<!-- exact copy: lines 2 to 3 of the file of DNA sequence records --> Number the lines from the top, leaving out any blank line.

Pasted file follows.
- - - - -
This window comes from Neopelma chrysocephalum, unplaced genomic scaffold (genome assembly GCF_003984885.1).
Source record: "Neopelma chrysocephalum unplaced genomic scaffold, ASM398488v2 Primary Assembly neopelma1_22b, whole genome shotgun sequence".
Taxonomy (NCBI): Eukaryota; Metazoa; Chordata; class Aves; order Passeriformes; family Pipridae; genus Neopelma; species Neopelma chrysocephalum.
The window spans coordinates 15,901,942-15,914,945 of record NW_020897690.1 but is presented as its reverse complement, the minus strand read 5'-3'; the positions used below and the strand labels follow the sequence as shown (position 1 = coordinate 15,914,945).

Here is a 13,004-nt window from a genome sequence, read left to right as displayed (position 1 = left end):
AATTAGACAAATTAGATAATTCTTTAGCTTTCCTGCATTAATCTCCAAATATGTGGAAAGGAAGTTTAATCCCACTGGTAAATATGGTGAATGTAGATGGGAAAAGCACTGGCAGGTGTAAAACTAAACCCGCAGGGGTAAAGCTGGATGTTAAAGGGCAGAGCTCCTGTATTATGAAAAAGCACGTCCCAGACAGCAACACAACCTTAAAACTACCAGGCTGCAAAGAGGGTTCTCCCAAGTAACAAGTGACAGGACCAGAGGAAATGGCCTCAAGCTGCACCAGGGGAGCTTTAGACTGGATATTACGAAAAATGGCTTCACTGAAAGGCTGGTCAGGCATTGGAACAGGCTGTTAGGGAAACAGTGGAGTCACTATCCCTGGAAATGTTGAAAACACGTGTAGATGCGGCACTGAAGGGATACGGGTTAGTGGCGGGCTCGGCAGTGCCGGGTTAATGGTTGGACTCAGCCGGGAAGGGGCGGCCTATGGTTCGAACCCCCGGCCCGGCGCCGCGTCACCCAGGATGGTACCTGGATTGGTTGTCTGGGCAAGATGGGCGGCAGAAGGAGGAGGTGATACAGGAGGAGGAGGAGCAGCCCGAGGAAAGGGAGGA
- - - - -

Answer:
Source record: "Neopelma chrysocephalum unplaced genomic scaffold, ASM398488v2 Primary Assembly neopelma1_22b, whole genome shotgun sequence".
Taxonomy (NCBI): Eukaryota; Metazoa; Chordata; class Aves; order Passeriformes; family Pipridae; genus Neopelma; species Neopelma chrysocephalum.